Today, reading a novel is seen as a respectable, almost impressive hobby. Were someone to casually remark that they had read several books in just the past month alone, they would draw nods of approval and questions about favorite authors and genres, not shakes of the head and grunts of disapproval.
It has not always been such. In the latter years of the 18th Century and well into the 19th, many in so-called proper society saw novel reading as a problem among the youth. Reading novels was an absorptive behavior that tore young people away from more meaningful pursuits, plunging them into imaginary worlds and putting ill ideas into their heads. Novel reading was frivolous, addictive, and problematic.
Until it wasn’t – AKA until society’s views on the practice slowly changed.
So today is much of the ire tech use by the young draws from older generations likely baseless? Social media, video sharing platforms, news sites, blogs, e-commerce, and all the rest of it has added an immeasurable net positive to our world, putting information at our fingertips, connecting us like never before, making life easier and more pleasant for billions, and adding some fun to our days as well.
But let’s also be clear about something else: tech addiction is real. Sure, used in moderation and with parameters, tech is great, but its use can get out of hand with many people who simply can’t seem to get that screen out of their hands. And for many of today’s youths and for plenty of adults alike, the number one source of screen addiction is TikTok.
What Is TikTok Exactly, Anyway?
TikTok is a short-form video creation and sharing platform that lets its users quickly and easily create, edit, and post videos in a format optimized for consumption (viewing and sharing, e.g.) on smartphones.
TikTok was created and launched in 2016 by the company ByteDance in China, where the platform goes under the name Douyin. (While essentially identical platforms, it’s worth noting that TikTok and Douyin are kept separate from one another and users do not have access to cross-content; this is, of course, intentional and due to Chinese governmental oversight of the internet and all media in the country.) Within a few short years the video app had become a global phenomenon that today has been downloaded literally billions of times.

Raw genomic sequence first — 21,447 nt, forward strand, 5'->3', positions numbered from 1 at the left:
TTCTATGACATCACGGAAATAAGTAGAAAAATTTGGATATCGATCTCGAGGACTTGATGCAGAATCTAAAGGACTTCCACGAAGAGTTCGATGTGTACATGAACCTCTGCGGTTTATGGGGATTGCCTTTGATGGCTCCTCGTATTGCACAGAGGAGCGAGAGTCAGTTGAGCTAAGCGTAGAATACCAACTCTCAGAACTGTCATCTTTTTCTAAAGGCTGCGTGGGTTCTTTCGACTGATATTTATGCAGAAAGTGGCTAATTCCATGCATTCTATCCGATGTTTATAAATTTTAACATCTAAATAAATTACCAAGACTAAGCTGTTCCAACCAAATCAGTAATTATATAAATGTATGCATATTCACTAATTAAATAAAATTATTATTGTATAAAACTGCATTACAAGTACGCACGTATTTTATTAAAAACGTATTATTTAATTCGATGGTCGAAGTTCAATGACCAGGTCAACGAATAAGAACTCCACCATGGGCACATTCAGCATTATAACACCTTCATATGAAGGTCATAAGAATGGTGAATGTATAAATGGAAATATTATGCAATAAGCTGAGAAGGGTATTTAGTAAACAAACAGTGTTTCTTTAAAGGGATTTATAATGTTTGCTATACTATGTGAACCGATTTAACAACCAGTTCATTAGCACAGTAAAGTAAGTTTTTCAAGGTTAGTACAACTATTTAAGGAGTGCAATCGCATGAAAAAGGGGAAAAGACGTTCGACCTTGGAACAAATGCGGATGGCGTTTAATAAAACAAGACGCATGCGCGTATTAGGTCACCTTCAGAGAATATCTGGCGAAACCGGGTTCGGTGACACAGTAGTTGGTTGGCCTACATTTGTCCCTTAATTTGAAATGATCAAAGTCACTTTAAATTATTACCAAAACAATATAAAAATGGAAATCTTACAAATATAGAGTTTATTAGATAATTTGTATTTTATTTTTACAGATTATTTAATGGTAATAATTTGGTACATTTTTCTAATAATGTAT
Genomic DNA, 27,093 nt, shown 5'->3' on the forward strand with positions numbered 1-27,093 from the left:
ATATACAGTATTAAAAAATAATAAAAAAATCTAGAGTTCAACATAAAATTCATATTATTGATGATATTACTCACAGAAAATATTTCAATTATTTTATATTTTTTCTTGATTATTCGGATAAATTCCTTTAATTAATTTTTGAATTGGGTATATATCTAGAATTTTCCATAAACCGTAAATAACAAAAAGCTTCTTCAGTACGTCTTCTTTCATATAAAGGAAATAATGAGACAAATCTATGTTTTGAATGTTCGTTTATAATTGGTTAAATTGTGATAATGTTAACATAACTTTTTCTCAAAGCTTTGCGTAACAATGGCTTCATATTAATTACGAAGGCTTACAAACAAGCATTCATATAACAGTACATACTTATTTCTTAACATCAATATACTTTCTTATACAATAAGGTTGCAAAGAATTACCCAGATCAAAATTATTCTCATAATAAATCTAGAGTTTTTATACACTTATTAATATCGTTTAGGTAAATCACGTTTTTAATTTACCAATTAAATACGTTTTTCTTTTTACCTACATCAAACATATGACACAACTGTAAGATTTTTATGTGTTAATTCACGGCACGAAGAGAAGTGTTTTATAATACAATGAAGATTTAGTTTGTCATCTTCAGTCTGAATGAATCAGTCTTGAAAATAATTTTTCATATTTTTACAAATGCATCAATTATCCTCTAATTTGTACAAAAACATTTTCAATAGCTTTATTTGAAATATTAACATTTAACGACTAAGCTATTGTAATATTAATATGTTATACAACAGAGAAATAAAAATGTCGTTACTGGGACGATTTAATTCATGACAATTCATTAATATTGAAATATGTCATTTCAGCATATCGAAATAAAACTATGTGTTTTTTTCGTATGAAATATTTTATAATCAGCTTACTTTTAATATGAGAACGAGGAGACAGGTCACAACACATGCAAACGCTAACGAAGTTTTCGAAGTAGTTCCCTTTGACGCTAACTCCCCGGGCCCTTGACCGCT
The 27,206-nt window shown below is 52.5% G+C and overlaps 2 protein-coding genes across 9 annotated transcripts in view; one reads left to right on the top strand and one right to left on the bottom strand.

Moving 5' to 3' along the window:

Technology addiction is nothing new
Internet Addiction Disorder was first named in the mid-1990s by a psychologist named Dr. Ivan Goldberg, MD who was, ironically joking when he coined the term, according to PsyCom. What was intended as a bit of a lark for his fellows in the mental health profession turned out to be pure prescience. Today that term itself, Internet Addiction Disorder, and a few other synonymous terms like Compulsive Internet Use (CIU) may seem a bit dated; we now engage with so many types of media via so many platforms that referring to the internet itself hardly encompasses the topic at hand.
But when it comes to TikTok, there is an elevated level of dependency in many users. It’s not that people who are addicted to TikTok are simply heavily tech addicted in general and also spend a lot of time on TikTok, it’s that they really are TikTok addicted. Which is not to say that the same individual may not also spend an inordinate amount of time on gaming, scrolling Instagram or Reddit, or watching YouTube clips, but TikTok tends to be the most ensnaring of media for many people. And that’s exactly how it was designed to be by the people who created and perpetuate the platform.